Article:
JD: Anything else you'd like to tell us about the task ahead?

JJ: Well, I really won't do it again! I mean, it's basically bananas. I've had fantastic support from friends and family. A few people have said they'll come for the whole day to follow Beethoven's progress throughout the 32 sonatas and that's a nice thought. And, when it comes down to it, the fundamental thing is that the music is immeasurably great and wonderful: Beethoven had such creativity and he never repeated himself (as he was well aware). Whatever I feel about the marathon aspect, I love the music, and every sonata, every movement, has given me intense pleasure to re-study.

Here is Julian's donations page again. 

Friday, October 11, 2013

Protecting music education: a vital message from the ISM


The ISM has emailed today with the following message. Please support their call!   

Take action now to protect music education
Thank you for supporting the Protect Music Education campaign.
We still don’t know for certain whether or not funding for music education hubs in England will continue after 2015.
Whilst the schools budget has been protected from cuts, the Education Services Grant is to be cut by £200 million: that’s almost four times what the Government will be spending on music education by 2015!
We have asked the Government to confirm their continued support for music education; whatever the reply, we need as many people as possible ready to fight to protect music education.
 
Here is what you can do to help today:
 
1. Tell us why music education matters to you
With more than 30 music organisations now backing the campaign, from the Music Industries Association through to NMC recordings and Conservatoires UK we now want to hear what you have to say!
Each organisation has contributed approximately 100 words on the importance of music education and we want you to do the same - all you need to do is tell us why music education matters to you by using the forum on our petition page.
For some inspiration, our newest supporters, Yorkshire Music Education Service said:
'The inspirational work done by music educators across the country transforms the lives of young people every day. The effect of music on personal development is phenomenal - it promotes dedication and teamwork, and can provide a lifetime of enjoyment. It is essential that ring-fenced funding to support high quality music education is retained - without it, access will be diminished and our society will be poorer for it.'
We now want to hear why music education matters to you!
 
2. Tell others about the campaign
As well as telling us about the importance of music education, you can also encourage others to sign up. Ask your pupils, parents, friends, family and colleagues to sign up to the campaign today.
And you can tweet about the campaign and tell people about it on Facebook using the #protectmusic campaign hash tag.
 
Thank you again for your support. Please spread the word about the campaign as wide as you can. Together we can make an impact on Government policy and ensure that music education is protected for the generations to come.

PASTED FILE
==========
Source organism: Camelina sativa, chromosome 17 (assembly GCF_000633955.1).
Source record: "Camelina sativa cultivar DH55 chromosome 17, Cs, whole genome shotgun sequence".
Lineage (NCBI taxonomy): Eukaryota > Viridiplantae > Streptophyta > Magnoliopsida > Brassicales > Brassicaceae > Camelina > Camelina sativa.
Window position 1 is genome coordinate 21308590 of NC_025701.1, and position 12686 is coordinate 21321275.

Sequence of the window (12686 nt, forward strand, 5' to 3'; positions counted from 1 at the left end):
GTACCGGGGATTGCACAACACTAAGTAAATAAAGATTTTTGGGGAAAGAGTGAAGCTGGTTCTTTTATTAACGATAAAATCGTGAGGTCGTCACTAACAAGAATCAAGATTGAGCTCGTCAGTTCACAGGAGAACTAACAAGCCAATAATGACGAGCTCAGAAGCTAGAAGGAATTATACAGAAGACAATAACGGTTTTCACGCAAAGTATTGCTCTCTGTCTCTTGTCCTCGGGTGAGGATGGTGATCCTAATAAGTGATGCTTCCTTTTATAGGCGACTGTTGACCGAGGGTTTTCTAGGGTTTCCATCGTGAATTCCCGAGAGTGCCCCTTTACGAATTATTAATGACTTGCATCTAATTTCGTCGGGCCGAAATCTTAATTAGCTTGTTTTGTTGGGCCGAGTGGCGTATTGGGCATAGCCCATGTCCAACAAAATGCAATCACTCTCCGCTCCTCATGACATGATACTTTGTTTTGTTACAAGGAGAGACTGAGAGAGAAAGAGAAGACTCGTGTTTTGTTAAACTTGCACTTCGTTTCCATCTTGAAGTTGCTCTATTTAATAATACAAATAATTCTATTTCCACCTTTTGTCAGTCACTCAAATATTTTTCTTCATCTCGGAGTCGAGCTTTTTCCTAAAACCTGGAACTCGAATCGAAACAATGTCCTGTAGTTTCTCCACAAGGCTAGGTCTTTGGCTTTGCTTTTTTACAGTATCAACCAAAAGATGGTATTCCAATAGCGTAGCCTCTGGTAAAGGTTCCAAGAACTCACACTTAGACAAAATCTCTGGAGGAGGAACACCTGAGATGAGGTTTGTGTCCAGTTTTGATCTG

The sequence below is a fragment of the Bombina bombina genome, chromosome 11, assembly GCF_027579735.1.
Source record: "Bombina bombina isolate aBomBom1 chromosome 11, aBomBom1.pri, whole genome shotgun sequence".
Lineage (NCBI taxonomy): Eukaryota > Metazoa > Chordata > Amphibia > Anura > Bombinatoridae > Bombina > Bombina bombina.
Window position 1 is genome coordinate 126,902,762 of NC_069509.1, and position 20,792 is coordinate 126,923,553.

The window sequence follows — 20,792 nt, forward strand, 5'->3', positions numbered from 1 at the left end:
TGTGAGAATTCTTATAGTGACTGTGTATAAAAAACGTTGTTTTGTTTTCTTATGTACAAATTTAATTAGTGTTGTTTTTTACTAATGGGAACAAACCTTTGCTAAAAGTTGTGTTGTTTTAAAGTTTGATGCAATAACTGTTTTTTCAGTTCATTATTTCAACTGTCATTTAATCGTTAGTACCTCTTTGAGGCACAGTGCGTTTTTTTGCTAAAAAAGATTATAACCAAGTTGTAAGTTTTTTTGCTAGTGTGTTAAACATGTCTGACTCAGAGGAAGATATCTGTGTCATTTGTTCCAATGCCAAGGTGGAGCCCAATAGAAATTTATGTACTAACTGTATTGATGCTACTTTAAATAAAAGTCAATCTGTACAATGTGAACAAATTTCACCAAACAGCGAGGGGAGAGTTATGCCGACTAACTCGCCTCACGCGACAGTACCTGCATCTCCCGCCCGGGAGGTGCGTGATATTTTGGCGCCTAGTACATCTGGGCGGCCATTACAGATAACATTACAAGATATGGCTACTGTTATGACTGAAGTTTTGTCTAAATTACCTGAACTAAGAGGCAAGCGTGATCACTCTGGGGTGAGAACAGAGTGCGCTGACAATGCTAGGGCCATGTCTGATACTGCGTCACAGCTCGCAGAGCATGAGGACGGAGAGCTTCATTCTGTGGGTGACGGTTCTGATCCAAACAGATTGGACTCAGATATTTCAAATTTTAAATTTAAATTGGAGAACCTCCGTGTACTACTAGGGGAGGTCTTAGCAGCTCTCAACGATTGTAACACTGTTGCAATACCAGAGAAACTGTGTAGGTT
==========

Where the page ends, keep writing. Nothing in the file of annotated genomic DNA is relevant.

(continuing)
Thursday, October 10, 2013

Women conductors: encore furore

In an excoriating piece for the NPR blog, Anastasia Tsioulcas shreds the latest sexist remarks against women conductors - which include comments by the head of the Paris Conservatoire, for heaven's sake - and says that women in the classical music industry must start speaking up in earnest. Read it here.

You might like to know that my Fanfare for the Uncommon Woman Conductor has had more hits than any other post on JDCMB ever, in nearly a decade, and still rising.

Speaking isn't enough. We have to do something. Here is my idea from about a year ago. I still think it's a good one. http://www.independent.co.uk/arts-entertainment/classical/features/sexism-with-strings-attached-8197972.html?origin=internalSearch

Wednesday, October 09, 2013

Verdi bicentenary: Anja Harteros and Jonas Kaufmann in Don Carlo



It's Verdi's bicentenary today and as everyone is choosing their favourite bits, here is one of mine. I've been lucky enough to hear these two in this opera twice this year - once at Covent Garden, once in Munich. Life in music just doesn't get any better than that.



Monday, October 07, 2013

The post-war world and the Darmstadt effect

I've spent the weekend at The Rest is Noise at the Southbank, hoping to learn something about the post-war years and Darmstadt. I'm sure I'm not the only one who's found this the single most tricky patch of 20th-century music history, and I reckoned that if this panoply of talks, films and concerts wasn't going to sort that out for me, then nothing would.

I got a lot more than I bargained for.



It's not every day you have the chance to hear things from the horse's mouth, and the horses in question were Schoenberg's daughter, Nuria Schoenberg-Nono, and the composer Helmut Lachenmann. The event started a little late; it was such a beautiful day that they'd decided to walk over to the South Bank together.